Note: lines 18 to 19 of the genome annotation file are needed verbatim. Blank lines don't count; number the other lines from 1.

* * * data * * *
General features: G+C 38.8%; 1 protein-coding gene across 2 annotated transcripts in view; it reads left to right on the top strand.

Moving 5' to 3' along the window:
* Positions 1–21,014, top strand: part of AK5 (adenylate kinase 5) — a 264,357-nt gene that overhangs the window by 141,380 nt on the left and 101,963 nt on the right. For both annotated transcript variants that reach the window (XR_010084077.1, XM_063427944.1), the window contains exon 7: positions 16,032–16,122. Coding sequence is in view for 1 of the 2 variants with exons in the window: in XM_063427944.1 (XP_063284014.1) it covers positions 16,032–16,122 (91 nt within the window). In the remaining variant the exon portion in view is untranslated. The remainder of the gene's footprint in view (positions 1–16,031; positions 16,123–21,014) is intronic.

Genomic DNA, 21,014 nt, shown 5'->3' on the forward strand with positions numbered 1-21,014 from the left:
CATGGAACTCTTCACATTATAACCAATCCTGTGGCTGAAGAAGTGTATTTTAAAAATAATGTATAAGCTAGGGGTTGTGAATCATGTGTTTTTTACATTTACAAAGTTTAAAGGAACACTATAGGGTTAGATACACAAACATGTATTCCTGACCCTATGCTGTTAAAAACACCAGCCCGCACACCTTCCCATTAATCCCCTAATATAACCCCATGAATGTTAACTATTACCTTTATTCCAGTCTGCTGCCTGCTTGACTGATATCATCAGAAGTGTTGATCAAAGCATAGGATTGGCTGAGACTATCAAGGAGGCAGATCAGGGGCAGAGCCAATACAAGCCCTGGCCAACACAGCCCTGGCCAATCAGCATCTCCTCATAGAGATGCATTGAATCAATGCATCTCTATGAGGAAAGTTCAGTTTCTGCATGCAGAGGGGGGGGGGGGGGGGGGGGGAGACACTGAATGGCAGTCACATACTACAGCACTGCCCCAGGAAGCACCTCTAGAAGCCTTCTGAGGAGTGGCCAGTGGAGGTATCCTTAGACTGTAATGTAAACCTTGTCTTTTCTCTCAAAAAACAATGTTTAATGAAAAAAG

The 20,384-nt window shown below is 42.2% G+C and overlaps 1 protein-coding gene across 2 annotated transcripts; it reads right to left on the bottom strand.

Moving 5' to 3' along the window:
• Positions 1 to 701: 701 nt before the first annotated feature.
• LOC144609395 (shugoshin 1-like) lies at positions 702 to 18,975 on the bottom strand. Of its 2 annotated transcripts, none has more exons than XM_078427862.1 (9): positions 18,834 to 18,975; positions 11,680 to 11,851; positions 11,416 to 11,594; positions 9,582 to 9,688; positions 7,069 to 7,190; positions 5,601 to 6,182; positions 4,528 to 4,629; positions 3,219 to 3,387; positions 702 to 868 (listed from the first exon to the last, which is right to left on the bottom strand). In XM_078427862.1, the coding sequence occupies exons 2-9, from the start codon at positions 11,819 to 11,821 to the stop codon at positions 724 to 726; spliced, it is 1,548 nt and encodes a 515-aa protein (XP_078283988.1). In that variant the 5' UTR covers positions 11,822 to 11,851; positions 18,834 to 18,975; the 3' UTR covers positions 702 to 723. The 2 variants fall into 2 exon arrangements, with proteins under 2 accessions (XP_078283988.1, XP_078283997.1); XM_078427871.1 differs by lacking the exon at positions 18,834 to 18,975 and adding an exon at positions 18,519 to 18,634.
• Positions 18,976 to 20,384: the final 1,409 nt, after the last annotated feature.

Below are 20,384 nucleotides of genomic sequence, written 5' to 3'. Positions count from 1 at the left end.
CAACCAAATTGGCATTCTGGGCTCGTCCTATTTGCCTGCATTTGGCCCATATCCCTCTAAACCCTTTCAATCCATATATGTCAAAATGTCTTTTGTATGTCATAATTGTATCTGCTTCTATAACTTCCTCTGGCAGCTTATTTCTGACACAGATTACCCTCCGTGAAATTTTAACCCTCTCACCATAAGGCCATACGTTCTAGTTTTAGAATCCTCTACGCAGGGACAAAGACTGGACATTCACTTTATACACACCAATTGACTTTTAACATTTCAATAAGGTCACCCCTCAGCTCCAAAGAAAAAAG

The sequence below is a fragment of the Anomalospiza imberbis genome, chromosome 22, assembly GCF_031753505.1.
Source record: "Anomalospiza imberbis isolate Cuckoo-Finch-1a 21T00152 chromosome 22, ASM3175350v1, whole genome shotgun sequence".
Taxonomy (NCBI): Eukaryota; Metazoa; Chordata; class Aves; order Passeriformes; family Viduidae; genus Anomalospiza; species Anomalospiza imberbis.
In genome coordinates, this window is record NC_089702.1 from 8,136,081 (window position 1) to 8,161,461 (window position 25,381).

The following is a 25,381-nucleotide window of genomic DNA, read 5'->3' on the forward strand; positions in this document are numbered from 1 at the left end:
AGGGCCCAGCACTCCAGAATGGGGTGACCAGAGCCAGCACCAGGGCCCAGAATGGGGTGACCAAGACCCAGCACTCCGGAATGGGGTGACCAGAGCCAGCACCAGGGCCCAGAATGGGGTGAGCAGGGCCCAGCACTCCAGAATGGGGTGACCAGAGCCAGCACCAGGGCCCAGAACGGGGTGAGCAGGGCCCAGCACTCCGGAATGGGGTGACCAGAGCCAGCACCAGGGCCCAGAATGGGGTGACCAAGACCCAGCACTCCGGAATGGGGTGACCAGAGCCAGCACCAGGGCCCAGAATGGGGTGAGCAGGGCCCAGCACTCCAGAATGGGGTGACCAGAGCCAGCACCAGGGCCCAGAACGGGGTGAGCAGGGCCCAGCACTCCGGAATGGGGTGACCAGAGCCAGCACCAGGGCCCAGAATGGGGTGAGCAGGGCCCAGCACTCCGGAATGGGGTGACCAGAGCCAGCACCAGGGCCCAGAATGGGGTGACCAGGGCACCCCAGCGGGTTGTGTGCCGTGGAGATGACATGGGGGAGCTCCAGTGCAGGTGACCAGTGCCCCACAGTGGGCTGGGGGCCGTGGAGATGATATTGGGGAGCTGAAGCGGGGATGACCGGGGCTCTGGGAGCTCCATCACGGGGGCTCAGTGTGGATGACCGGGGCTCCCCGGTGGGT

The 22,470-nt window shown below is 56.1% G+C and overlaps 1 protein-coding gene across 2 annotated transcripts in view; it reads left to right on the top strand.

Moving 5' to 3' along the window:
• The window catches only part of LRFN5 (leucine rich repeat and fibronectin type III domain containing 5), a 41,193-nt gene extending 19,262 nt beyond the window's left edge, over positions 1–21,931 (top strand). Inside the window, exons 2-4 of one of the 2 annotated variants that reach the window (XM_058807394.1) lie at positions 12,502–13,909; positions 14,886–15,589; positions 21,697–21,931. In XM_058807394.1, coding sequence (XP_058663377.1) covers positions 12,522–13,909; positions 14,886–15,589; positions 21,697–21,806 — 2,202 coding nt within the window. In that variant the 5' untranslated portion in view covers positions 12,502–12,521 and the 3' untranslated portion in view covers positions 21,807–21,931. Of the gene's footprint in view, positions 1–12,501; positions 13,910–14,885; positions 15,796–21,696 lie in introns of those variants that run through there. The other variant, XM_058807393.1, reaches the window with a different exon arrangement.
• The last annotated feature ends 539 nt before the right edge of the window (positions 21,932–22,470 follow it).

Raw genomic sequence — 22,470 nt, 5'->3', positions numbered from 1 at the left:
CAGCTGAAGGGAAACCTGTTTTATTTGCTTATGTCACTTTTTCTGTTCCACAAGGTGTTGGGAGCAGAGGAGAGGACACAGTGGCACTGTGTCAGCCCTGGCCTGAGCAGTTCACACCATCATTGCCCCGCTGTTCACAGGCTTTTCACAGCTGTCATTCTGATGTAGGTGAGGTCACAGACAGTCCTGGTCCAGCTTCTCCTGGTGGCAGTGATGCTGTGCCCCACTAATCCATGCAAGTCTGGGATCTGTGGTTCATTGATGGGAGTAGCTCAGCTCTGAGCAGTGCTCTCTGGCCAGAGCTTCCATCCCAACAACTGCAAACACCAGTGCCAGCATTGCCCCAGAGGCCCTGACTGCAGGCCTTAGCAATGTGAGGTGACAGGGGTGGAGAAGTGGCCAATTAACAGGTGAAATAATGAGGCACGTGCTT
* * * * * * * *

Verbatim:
AGGGCCCAGCACTCCAGAATGGGGTGACCAGAGCCAGCACCAGGGCCCAGAATGGGGTGACCAAGACCCAGCACTCCGGAATGGGGTGACCAGAGCCAGCACCAGGGCCCAGAATGGGGTGAGCAGGGCCCAGCACTCCAGAATGGGGTGACCAGAGCCAGCACCAGGGCCCAGAACGGGGTGAGCAGGGCCCAGCACTCCGGAATGGGGTGACCAGAGCCAGCACCAGGGCCCAGAATGGGGTGACCAAGACCCAGCACTCCGGAATGGGGTGACCAGAGCCAGCACCAGGGCCCAGAATGGGGTGAGCAGGGCCCAGCACTCCAGAATGGGGTGACCAGAGCCAGCACCAGGGCCCAGAACGGGGTGAGCAGGGCCCAGCACTCCGGAATGGGGTGACCAGAGCCAGCACCAGGGCCCAGAATGGGGTGAGCAGGGCCCAGCACTCCGGAATGGGGTGACCAGAGCCAGCACCAGGGCCCAGAATGGGGTGACCAGGGCACCCCAGCGGGTTGTGTGCCGTGGAGATGACATGGGGGAGCTCCAGTGCAGGTGACCAGTGCCCCACAGTGGGCTGGGGGCCGTGGAGATGATATTGGGGAGCTGAAGCGGGGATGACCGGGGCTCTGGGAGCTCCATCACGGGGGCTCAGTGTGGATGACCGGGGCTCCCCGGTGGGT

The 22,470-nt window shown below is 56.1% G+C and overlaps 1 protein-coding gene across 2 annotated transcripts in view; it reads left to right on the top strand.